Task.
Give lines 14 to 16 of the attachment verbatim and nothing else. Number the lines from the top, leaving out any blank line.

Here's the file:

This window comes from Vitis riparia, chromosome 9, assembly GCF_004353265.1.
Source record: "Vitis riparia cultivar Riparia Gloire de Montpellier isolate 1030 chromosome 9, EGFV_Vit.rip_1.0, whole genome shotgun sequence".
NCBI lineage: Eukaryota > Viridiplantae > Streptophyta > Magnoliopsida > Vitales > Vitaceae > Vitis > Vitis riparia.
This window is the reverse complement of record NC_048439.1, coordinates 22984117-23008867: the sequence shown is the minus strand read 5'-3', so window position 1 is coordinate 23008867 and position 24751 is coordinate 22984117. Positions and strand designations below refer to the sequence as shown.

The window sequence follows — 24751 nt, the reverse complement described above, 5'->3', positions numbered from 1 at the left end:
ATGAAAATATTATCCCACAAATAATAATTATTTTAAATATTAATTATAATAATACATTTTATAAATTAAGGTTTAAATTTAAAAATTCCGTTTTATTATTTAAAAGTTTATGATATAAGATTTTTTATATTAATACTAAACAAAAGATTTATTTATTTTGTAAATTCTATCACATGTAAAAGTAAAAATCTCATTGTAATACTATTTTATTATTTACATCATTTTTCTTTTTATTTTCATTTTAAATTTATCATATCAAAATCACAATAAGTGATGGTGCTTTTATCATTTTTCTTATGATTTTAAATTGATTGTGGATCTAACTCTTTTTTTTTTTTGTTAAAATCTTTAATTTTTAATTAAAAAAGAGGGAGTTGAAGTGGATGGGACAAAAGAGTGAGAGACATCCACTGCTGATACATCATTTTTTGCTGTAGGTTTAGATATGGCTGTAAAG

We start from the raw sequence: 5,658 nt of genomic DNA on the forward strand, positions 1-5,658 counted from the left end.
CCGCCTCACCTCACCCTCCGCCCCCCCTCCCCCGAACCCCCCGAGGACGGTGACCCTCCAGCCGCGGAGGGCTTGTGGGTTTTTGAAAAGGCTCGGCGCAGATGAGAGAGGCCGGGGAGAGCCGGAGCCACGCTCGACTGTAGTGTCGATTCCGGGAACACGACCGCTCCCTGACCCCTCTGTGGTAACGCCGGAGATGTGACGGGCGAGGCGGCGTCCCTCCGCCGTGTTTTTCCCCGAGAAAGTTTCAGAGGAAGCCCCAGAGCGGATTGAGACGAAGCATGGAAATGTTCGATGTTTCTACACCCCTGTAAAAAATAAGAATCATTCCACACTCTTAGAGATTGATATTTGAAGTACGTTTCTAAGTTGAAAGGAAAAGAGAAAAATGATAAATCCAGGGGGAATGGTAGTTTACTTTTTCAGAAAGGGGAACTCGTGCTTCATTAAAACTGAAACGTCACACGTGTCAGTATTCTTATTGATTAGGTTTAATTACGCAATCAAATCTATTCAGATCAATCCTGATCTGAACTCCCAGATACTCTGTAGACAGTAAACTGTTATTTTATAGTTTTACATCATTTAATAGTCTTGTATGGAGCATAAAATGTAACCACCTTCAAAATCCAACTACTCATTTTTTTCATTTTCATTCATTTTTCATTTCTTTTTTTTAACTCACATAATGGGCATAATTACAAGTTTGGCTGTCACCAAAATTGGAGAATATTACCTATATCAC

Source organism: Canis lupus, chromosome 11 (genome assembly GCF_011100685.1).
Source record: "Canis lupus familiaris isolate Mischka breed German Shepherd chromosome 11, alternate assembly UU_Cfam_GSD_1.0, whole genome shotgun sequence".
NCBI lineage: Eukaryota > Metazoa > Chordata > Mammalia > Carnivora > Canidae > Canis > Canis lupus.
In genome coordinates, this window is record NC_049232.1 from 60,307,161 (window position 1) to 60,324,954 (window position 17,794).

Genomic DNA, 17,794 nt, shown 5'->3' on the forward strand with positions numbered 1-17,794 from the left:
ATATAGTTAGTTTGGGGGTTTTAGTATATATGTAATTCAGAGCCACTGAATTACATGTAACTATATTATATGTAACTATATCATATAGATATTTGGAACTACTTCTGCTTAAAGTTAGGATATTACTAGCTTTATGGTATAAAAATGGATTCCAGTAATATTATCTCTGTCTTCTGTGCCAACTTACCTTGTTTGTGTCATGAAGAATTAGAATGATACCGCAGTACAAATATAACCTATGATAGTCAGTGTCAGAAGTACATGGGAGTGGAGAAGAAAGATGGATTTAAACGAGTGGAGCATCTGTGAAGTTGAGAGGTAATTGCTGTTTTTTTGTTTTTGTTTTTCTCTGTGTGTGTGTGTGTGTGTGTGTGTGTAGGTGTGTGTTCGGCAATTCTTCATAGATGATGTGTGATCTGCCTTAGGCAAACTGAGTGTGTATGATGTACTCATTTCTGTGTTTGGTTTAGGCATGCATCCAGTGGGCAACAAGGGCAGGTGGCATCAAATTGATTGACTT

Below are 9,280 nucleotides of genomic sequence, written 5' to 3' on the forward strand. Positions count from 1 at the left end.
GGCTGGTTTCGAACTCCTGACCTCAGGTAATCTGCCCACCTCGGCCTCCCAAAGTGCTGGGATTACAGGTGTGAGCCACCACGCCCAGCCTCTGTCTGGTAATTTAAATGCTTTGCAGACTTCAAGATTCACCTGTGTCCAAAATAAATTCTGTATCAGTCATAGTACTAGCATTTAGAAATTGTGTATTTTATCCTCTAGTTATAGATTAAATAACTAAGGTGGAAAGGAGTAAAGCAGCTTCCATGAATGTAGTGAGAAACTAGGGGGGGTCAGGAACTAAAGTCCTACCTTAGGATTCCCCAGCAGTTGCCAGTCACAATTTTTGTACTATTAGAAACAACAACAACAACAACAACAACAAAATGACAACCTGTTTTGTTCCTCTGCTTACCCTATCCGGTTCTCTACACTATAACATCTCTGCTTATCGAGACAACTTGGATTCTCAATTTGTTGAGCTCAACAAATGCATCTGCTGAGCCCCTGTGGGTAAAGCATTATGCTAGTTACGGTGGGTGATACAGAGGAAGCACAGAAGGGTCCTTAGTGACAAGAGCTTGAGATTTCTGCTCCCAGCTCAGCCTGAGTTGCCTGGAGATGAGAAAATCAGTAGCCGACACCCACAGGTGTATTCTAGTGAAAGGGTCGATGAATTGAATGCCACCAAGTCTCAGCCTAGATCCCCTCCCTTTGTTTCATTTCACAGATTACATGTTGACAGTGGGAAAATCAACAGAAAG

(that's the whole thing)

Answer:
ATATAGTTAGTTTGGGGGTTTTAGTATATATGTAATTCAGAGCCACTGAATTACATGTAACTATATTATATGTAACTATATCATATAGATATTTGGAACTACTTCTGCTTAAAGTTAGGATATTACTAGCTTTATGGTATAAAAATGGATTCCAGTAATATTATCTCTGTCTTCTGTGCCAACTTACCTTGTTTGTGTCATGAAGAATTAGAATGATACCGCAGTACAAATATAACCTATGATAGTCAGTGTCAGAAGTACATGGGAGTGGAGAAGAAAGATGGATTTAAACGAGTGGAGCATCTGTGAAGTTGAGAGGTAATTGCTGTTTTTTTGTTTTTGTTTTTCTCTGTGTGTGTGTGTGTGTGTGTGTGTGTAGGTGTGTGTTCGGCAATTCTTCATAGATGATGTGTGATCTGCCTTAGGCAAACTGAGTGTGTATGATGTACTCATTTCTGTGTTTGGTTTAGGCATGCATCCAGTGGGCAACAAGGGCAGGTGGCATCAAATTGATTGACTT

Below are 9,280 nucleotides of genomic sequence, written 5' to 3' on the forward strand. Positions count from 1 at the left end.
GGCTGGTTTCGAACTCCTGACCTCAGGTAATCTGCCCACCTCGGCCTCCCAAAGTGCTGGGATTACAGGTGTGAGCCACCACGCCCAGCCTCTGTCTGGTAATTTAAATGCTTTGCAGACTTCAAGATTCACCTGTGTCCAAAATAAATTCTGTATCAGTCATAGTACTAGCATTTAGAAATTGTGTATTTTATCCTCTAGTTATAGATTAAATAACTAAGGTGGAAAGGAGTAAAGCAGCTTCCATGAATGTAGTGAGAAACTAGGGGGGGTCAGGAACTAAAGTCCTACCTTAGGATTCCCCAGCAGTTGCCAGTCACAATTTTTGTACTATTAGAAACAACAACAACAACAACAACAACAAAATGACAACCTGTTTTGTTCCTCTGCTTACCCTATCCGGTTCTCTACACTATAACATCTCTGCTTATCGAGACAACTTGGATTCTCAATTTGTTGAGCTCAACAAATGCATCTGCTGAGCCCCTGTGGGTAAAGCATTATGCTAGTTACGGTGGGTGATACAGAGGAAGCACAGAAGGGTCCTTAGTGACAAGAGCTTGAGATTTCTGCTCCCAGCTCAGCCTGAGTTGCCTGGAGATGAGAAAATCAGTAGCCGACACCCACAGGTGTATTCTAGTGAAAGGGTCGATGAATTGAATGCCACCAAGTCTCAGCCTAGATCCCCTCCCTTTGTTTCATTTCACAGATTACATGTTGACAGTGGGAAAATCAACAGAAAG